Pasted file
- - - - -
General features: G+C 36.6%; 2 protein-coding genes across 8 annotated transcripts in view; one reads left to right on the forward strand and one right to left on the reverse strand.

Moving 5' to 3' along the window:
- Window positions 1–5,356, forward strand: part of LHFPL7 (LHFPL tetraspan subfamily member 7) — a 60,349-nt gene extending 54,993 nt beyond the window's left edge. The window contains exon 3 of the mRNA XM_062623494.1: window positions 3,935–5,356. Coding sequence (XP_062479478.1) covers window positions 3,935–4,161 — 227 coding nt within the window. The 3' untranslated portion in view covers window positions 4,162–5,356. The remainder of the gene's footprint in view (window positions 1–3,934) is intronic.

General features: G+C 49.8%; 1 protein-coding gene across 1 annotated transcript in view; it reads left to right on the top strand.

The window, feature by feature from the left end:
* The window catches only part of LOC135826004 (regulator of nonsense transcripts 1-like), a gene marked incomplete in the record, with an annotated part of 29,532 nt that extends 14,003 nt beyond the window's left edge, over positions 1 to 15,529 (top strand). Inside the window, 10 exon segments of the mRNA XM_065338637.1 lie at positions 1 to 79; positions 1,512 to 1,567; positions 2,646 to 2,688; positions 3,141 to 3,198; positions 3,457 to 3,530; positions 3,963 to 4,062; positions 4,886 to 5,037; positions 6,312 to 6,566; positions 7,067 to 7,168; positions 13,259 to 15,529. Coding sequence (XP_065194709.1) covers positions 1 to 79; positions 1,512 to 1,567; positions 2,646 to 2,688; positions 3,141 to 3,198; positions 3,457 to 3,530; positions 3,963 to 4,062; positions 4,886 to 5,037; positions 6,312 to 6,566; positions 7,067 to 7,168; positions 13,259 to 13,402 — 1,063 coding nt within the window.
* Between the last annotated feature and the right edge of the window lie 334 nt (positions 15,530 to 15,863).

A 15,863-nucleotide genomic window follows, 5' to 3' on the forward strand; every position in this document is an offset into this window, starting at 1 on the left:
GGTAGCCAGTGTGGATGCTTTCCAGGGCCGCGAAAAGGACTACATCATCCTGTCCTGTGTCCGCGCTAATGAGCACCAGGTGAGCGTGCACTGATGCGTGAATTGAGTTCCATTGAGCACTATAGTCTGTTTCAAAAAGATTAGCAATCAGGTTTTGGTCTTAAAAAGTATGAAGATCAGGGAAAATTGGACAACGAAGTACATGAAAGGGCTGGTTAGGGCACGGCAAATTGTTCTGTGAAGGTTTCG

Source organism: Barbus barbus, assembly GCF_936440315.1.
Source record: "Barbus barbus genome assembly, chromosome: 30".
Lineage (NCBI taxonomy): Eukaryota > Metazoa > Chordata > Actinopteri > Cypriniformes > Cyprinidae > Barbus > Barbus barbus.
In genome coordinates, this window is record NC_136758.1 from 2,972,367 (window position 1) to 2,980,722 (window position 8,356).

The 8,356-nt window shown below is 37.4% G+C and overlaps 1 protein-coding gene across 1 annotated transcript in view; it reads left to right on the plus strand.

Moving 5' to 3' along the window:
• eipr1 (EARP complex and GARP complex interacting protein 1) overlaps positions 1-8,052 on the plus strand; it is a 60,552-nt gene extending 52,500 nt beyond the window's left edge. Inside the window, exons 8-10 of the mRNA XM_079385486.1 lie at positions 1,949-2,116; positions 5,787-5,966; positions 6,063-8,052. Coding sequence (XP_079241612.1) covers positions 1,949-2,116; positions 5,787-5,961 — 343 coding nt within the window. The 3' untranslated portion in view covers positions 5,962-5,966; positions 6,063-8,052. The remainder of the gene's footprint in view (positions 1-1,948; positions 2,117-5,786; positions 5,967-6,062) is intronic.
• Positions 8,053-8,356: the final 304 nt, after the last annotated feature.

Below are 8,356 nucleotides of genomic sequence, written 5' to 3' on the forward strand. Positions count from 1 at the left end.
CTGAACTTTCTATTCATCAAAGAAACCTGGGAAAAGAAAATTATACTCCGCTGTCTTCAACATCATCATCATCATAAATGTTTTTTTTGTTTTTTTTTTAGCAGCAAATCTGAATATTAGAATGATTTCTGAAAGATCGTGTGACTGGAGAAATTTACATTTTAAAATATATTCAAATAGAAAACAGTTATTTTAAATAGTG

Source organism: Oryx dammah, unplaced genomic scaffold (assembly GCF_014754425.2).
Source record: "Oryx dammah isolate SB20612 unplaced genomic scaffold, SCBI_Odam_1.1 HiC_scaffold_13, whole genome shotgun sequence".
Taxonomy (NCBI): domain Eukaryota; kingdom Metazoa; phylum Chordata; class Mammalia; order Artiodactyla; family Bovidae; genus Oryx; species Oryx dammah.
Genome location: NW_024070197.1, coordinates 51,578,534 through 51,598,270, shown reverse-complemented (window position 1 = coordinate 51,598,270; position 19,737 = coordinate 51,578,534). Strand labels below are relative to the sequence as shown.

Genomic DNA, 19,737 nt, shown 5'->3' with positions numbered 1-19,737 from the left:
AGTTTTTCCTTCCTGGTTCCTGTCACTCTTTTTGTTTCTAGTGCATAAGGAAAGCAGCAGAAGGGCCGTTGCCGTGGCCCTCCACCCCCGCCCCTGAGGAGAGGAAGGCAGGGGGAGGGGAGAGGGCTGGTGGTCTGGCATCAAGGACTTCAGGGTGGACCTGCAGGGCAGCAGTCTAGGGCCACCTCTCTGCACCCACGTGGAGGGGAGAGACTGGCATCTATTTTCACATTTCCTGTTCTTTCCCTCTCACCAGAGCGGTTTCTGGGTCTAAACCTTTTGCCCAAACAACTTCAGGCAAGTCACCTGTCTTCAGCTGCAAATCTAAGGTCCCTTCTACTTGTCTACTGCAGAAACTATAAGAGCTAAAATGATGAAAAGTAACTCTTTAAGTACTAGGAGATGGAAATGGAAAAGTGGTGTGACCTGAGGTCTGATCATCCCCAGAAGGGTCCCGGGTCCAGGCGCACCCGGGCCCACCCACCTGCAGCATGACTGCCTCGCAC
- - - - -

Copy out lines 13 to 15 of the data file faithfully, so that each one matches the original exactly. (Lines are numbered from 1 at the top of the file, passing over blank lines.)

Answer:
In genome coordinates, this window is record NC_136758.1 from 2,972,367 (window position 1) to 2,980,722 (window position 8,356).

The 8,356-nt window shown below is 37.4% G+C and overlaps 1 protein-coding gene across 1 annotated transcript in view; it reads left to right on the plus strand.

Moving 5' to 3' along the window: